The pandemic presented a range of unprecedented challenges that redefined social relationships. The lessons learned in social psychology provide new insights that help to explain human behavior during the pandemic. Over the last two years, there has been increased use of social media, which can be attributed to the need for social connections. I felt disconnected from my friends, turning to social media to feel their presence.
This can also be linked to the need for identity, which implies that when people are separated from each other physically, they somehow lose their sense of identity, which can only be retrieved through social media. All of these can be tied to the fact that human beings’ social and physical separation negatively affects psychological well-being, prompting individuals to develop alternative means for sustainability.
Conformity to the COVID-19 rules can be explained by the need to protect ourselves and others. Social psychology reveals that being conscious of other people’s needs and taking the initiative to fulfill them despite experiencing personal strains is a vital aspect of social well-being. The rise of the pandemic in 2019 increased people’s awareness of their responsibilities in mitigating the spread of the virus. New codes of conduct were formulated, to which everyone abode for the good of everyone in society.
On a personal level, I found it vital to observe sanitation rules and patiently line up in supermarkets observing a one-meter distance. From a psychological aspect, I was willing to obey these rules because I felt the need to save myself and others. Individuals who would have been unwilling to change their daily routines learned to respond positively to changes for the common good.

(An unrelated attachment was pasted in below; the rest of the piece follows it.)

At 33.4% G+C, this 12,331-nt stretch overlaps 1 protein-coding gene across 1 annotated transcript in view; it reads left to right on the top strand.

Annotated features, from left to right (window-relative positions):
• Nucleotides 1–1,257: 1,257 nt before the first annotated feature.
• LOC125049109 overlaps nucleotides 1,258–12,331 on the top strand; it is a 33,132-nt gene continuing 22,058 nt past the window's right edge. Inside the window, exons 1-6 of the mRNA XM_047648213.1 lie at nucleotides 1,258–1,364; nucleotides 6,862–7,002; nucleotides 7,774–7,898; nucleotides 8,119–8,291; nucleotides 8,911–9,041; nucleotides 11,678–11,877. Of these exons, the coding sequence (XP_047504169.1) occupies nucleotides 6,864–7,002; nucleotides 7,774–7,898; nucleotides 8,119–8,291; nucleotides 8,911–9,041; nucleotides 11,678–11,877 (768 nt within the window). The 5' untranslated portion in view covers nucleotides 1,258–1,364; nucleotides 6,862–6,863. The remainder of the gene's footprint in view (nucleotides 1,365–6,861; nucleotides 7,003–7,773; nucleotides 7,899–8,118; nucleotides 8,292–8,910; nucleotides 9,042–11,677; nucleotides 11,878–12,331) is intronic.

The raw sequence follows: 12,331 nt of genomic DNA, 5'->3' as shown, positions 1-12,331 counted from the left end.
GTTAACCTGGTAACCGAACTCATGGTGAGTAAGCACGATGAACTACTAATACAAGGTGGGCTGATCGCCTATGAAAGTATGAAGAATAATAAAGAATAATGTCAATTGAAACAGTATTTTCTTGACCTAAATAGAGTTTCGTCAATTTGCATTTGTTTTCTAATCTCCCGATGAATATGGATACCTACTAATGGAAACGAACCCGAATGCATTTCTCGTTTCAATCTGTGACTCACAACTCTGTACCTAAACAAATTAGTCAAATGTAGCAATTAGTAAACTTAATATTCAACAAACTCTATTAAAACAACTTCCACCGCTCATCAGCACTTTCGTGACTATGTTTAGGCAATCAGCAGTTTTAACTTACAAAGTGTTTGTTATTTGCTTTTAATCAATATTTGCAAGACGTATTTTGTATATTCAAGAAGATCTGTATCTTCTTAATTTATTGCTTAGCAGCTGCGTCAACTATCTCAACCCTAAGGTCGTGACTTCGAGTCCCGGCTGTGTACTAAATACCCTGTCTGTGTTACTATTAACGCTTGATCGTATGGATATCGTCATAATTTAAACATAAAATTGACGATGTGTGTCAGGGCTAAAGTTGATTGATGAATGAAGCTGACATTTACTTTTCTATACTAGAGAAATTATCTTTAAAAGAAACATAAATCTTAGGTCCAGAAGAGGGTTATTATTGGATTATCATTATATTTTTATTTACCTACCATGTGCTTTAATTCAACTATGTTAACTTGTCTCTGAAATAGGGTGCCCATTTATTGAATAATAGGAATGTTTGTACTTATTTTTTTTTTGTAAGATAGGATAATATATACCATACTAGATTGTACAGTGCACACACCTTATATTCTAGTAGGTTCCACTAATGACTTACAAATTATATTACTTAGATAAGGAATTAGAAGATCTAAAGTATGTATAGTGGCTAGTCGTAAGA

Kindness, empathy, and hospitality are some of the social values that have been positively affected by the pandemic. The emergence of COVID-19 and its associated death toll caused people to develop humanitarian attitudes, offering to donate food and financial assistance to affected communities. In my village, I joined a group of youths who started a COVID-19 fund to help young children from poor families whose parents were unable to provide food due to the restrictions imposed.
Social psychology explains empathy as the ability to feel another person’s suffering and put oneself in a similar situation, which results in more acts of kindness. Over the entire period of the pandemic, people were more willing to show hospitality to strangers, a virtue that can be explained by the empathy developed.
The development of conspiracy theories and their influences on human behavior can be explained by social psychology. According to Hodgetts et al., people who develop conspiracy theories are less likely to abide by the set rules, hurting themselves and the entire community.
Listening to several theories during the pandemic, I noticed that individuals gave such explanations to dodge government restrictions, which led to more deaths. Consequently, I chose to ignore such theories and concentrate on preserving my health and protecting those around me.